On August 21, 1981 Lawson and Cooper, along with 16 others, were named by the Grand Jury for the United States District Court, District of New Jersey in a 19 count indictment which charged the existence of a criminal conspiracy to commit and the commission of various robberies in violation of the Racketeer Influenced and Corrupt Organizations Act, 18 U.S.C. § 1961 et seq. (RICO) and with bank robbery in violation of 18 U.S.C. § 2113. Both Lawson and Cooper were found guilty of the federal charges on December 8, 1981.

They were then tried together in the Superior Court, Law Division, Essex County before Judge Martino and a jury. Prior to the trial, Lawson moved to suppress his statements to the police based upon an alleged violation of his rights under Miranda v. Arizona, 384 U.S. 436, 86 S. Ct. 1602, 16 L. Ed. 2d 694 (1966) and to suppress other evidence seized as a result what he characterized as illegal police activity. These motions were denied as were motions by Cooper and Lawson to dismiss the indictments on double jeopardy grounds. A nine day trial, at which neither Lawson nor Cooper testified or presented a defense, ensued.

These facts were established at trial: The New World of Islaam is a black separatist para-military religious organization with branches in New Jersey, New York, Florida and South Carolina. The organization, whose primary occupation appears to be bank robbery, is structured along military lines with soldiers and officers as well as ministers who oversee the "religious" activities of the group. Cooper is a "minister" of the Newark branch of the New World and one of the organization's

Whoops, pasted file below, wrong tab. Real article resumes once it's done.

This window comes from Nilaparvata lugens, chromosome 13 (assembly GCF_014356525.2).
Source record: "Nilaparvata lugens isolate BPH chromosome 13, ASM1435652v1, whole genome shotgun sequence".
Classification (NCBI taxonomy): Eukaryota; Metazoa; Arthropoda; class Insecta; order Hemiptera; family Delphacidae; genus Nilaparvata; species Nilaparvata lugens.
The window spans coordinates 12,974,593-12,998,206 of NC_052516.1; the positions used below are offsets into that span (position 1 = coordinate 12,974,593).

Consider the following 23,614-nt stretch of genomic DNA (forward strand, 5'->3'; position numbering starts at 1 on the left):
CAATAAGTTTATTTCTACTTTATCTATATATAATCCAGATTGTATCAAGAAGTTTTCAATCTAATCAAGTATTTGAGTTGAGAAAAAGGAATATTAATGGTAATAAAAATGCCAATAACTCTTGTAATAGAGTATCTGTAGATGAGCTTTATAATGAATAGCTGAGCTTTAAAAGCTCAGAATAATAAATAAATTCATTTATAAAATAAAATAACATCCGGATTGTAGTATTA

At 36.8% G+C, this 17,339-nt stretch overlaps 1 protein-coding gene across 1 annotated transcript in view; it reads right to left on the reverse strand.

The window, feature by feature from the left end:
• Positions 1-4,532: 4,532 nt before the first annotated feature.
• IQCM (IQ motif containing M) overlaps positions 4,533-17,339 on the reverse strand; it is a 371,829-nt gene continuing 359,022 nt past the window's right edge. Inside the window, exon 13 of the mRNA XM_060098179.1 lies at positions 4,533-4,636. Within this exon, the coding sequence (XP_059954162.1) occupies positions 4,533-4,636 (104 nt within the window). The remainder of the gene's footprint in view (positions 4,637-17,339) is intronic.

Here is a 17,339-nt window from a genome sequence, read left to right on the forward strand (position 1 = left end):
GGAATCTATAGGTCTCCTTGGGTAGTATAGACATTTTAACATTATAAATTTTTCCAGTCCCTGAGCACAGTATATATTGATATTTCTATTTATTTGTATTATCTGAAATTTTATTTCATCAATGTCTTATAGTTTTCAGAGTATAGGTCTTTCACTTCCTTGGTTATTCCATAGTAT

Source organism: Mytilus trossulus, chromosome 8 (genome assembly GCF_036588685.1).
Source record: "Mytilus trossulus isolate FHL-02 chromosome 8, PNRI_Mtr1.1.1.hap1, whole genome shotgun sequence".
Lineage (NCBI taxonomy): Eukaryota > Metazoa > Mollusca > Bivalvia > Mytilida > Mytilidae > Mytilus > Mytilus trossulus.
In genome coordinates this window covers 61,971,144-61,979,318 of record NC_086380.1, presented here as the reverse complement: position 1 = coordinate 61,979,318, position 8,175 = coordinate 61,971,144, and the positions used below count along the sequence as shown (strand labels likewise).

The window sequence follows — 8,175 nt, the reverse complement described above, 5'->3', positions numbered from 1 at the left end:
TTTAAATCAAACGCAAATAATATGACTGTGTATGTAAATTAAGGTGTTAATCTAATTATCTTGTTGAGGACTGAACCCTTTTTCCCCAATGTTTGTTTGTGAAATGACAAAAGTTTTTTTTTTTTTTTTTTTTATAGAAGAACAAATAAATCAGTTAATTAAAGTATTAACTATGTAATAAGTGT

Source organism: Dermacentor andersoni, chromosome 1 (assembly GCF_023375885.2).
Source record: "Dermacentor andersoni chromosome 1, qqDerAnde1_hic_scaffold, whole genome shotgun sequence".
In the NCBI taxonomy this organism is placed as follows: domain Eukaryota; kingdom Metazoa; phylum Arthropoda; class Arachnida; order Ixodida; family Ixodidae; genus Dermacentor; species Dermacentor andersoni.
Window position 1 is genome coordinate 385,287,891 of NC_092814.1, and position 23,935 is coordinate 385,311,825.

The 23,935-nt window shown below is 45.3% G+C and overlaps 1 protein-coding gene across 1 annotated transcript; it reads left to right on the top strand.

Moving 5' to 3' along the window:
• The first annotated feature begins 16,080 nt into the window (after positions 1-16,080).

highest ranking officers. Lawson is a "field agent" whose primary responsibility is fund raising for the organization by means of bank robbery. Lawson was supervised by Daryl Benton, a "captain" in the New World who was indicted by the Essex County Grand Jury but testified for the State pursuant to a plea bargain.

On November 28, 1980 Cooper ordered Benton to rob the Howard Savings Bank in Newark along with Lawson and Derrick Edmundson, who was a minor and another soldier in the cause. These four met at the apartment of Alvin Conerly, an "acting minister," to discuss the plans for the robbery: Cooper told the others how the job was to be done and what their roles would be; he also indicated that it would be an easy job since the New Brunswick branch of the New World had successfully robbed the same bank the month before.